All that glitters is not gold



“Miss B, I’m sad…”

“Why’s that?”

“I didn’t score very well. I don’t understand why. I think I have been paying attention in class. I do the homework. I ask questions.  I stay after to self-study. Why didn’t I improve?


It is easy to write about all the strange, humorous, and beautiful moments that occur during a TFC fellowship. However, if my ‘mission’ is to eradicate education inequality and help more students test into high school, and eventually to college. I’m failing. 

This week marks the halfway point of my last semester at Laoying Middle School. Mid-terms are created by the county and measure student, class, and school ranks. The numbers mean everything.  Classes are ranked by the number of students who score above a 60%. To give you an idea of the challenges teachers face at my school, of the 300 7th graders only 27 students scored above a 60% on last semesters final. Only 5 students in my class scored above the “excellence” rate. 5 out of 61.

One of my constant battles as a primary English instructor is how to raise this number. It’s a daily struggle of self-doubt and the fear of failing these kids. How can I get through to them? How do I make this grammar structure memorable? How do I instill a sense of ‘drive’ in my students? I observe my local teacher’s classes about once every two weeks, and there aren’t large systemic differences between the “Chinese” and the “Foreigner” classroom. We read vocabularly. We do dictations. We go over translations. We write notes on the major grammar points. We assign homework.  Their classes are more tame and quiet. In comparison, my class (on good days) tend to be filled with laughter, different activities, energy, and plenty of student-teacher interactions. A personal goal of mine is to prove to my students that learning English can be enjoyable. I usually try to depict this through my personality with hopes that this will raise their interest level to apply themselves in English class.

Around testing time, I am less optimistic.  So when my students come up to asking, why didn’t I improve. I echo the same question to myself.

I largely appreciate all the support and encouragement offered by my local teachers, co-fellows, and TFC friends. Who have probably seen me cry more times than any of my friends back home. I feel defeated. I feel frustrated. I feel like I’m not doing what I am suppose to be doing to help my students. Typically, I receive a carousel of positive comments or explanations.

“You are only here for two years, and now only a few months. There is only so much you can do.”

“Rachael, don’t worry. The test is difficult and your students just started learning English this year.”

“I see you doing everything you can. That’s what matters.”

“It’s not you, its your students. They don’t care to do well. So they won’t.”

The last one kills me.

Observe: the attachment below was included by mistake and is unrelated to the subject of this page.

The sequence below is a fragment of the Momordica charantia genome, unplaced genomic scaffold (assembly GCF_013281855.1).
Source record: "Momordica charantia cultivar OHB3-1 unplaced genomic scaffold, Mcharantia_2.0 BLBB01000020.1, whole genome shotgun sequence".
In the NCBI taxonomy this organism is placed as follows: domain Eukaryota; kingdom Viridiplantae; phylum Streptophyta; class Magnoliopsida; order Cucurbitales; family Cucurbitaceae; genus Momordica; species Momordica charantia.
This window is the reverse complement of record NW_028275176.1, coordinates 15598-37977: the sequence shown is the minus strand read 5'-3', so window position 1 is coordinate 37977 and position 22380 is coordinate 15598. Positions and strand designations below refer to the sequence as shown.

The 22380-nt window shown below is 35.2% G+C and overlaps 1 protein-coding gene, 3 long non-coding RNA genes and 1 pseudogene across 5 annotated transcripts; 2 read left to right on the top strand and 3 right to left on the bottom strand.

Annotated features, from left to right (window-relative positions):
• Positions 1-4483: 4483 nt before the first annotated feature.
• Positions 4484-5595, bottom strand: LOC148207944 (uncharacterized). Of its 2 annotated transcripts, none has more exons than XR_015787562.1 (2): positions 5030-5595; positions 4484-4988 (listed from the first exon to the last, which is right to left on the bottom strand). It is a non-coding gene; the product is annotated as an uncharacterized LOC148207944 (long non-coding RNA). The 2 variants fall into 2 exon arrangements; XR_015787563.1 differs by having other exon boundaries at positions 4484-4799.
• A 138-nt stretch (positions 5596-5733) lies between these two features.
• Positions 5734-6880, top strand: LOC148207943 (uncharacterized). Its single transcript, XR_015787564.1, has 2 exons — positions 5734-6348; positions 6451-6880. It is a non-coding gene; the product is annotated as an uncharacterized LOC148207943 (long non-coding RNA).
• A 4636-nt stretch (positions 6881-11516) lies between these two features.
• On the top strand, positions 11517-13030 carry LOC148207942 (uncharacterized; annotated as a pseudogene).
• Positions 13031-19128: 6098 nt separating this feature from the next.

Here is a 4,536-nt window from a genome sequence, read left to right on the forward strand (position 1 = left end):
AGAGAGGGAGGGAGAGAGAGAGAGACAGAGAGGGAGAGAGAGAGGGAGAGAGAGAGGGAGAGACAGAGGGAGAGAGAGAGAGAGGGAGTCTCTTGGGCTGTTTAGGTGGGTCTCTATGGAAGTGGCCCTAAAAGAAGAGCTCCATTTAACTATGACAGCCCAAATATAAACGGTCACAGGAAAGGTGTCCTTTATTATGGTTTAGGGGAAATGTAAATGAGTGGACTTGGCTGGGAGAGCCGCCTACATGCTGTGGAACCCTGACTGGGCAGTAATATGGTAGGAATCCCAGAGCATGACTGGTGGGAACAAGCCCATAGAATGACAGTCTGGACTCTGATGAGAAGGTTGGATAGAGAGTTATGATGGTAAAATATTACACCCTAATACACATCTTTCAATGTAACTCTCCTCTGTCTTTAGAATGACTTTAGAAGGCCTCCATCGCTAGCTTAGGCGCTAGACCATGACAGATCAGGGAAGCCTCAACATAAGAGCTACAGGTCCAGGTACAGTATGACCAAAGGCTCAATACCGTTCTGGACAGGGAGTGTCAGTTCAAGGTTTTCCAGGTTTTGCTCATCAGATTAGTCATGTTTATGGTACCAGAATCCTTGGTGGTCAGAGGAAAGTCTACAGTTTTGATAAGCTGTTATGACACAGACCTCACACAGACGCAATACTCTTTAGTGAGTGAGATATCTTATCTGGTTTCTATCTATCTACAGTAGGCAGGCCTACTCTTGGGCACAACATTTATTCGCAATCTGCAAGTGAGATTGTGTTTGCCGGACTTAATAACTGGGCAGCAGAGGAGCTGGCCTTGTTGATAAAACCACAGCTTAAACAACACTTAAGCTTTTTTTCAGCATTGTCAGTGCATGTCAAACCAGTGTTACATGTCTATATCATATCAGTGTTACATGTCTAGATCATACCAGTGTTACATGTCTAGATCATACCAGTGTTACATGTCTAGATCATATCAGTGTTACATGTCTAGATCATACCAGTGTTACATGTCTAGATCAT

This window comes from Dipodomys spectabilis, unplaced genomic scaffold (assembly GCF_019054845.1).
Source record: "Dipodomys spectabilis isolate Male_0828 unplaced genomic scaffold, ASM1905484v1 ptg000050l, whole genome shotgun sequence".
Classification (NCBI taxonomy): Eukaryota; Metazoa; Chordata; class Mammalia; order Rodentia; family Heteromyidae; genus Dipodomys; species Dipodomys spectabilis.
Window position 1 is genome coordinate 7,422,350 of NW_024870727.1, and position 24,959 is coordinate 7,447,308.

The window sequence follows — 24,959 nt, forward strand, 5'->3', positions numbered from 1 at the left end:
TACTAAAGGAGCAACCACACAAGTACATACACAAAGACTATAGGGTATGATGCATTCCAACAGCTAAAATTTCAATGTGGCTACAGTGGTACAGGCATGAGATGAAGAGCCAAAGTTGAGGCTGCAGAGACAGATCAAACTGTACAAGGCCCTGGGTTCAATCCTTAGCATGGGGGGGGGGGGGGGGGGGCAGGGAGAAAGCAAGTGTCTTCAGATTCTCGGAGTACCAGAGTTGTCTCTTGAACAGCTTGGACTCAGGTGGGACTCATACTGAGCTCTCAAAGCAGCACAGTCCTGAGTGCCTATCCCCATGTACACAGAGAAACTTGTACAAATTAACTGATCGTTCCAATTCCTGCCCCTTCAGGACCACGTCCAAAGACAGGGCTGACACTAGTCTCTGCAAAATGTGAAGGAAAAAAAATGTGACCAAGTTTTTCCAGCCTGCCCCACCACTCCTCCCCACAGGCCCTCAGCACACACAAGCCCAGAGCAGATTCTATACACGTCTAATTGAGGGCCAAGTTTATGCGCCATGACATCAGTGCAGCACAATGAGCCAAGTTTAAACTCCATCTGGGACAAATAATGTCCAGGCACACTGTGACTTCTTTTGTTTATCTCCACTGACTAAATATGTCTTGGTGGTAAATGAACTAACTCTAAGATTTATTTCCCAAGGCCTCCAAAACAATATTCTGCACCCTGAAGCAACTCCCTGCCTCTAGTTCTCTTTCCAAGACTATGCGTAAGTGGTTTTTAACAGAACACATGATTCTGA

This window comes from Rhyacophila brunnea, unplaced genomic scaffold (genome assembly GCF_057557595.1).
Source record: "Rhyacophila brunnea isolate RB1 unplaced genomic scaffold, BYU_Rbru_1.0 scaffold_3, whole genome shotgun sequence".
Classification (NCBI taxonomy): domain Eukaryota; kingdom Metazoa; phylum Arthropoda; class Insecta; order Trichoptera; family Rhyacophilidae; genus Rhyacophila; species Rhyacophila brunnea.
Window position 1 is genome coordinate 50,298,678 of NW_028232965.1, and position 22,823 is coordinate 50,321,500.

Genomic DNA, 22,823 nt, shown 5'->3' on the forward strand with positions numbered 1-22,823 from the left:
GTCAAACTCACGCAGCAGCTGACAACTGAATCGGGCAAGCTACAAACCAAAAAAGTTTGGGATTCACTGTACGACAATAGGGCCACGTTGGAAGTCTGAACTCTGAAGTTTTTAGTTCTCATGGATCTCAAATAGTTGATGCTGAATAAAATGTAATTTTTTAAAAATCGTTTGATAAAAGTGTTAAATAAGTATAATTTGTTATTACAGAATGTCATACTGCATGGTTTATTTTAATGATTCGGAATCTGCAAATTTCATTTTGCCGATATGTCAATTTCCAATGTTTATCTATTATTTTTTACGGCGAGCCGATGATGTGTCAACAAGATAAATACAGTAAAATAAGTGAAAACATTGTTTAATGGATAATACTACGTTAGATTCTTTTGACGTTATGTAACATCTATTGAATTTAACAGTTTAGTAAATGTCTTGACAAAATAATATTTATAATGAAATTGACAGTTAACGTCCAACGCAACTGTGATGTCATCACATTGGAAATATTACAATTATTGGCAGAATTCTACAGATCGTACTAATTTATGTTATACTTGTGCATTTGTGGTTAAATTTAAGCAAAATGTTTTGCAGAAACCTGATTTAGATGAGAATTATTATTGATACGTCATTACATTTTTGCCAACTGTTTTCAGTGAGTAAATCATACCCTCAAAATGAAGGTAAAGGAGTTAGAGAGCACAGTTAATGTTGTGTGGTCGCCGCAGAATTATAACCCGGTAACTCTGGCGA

Two weeks ago our school was paid a visit by a teacher from the Number 2 Middle School in Baoshan. She was observing 9th grade classes and help an open class for us to observe. A self proclaimed lover of all things teaching and english related,” Miss Susan said that if you asked 100 teachers if they enjoyed teaching, 99 would say no, but she is the 1 who would say yes. I asked her the age-old question that all teachers struggle with.

“How do you differentiate your classroom so you can continue to teach lower-level students, while challenging upper-level students?

Her response?

“You can’t. They are 没办法. In other words, they are hopeless. Your duty is to the students who can make it. I know its hard to hear, but its the truth.”

I’ve been told this so many times it starts to sound cliche. My students are constantly told their worth. It is reflected in their grades. It is reflected in how their parents view them.  It is reflected in the standards students set for themselves.

My war is upholding them to standards and expectations that they can believe in. My war is to be unwavering in this objective.

In some ways I view it as irresponsible for a teacher to let your students decide who is worthless and who isn’t.  Is it not our jobs as teachers to elevate this worth?

If our students are 没办法…shouldn’t we be finding a 办法??

I write this splurge of thoughts because I understand my constraints and the boundaries of my ‘impact’.

At the end of the day, I just want to make clear that I am working hard and maybe 50% of my class is working hard. Yet only 6 students scored above a 60% on their mid-term.

My target goal: 12 students have the ability to score above a 60%

This is my reality.

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One Response to All that glitters is not gold

  1. Robert Burton says:

    Rachael – I have witnessed and participated in your classroom experience – albeit for only a few days. I can confidently state that the positive impact you are making on your students is clearly evident and not necessarily measured by a test score. You demonstrate love, provide hope and inspiration and show them that you care. Love,Hope, Inspiration and Care are commonly missing in these children’s life. You give all to them in abundance.

    Love Dad

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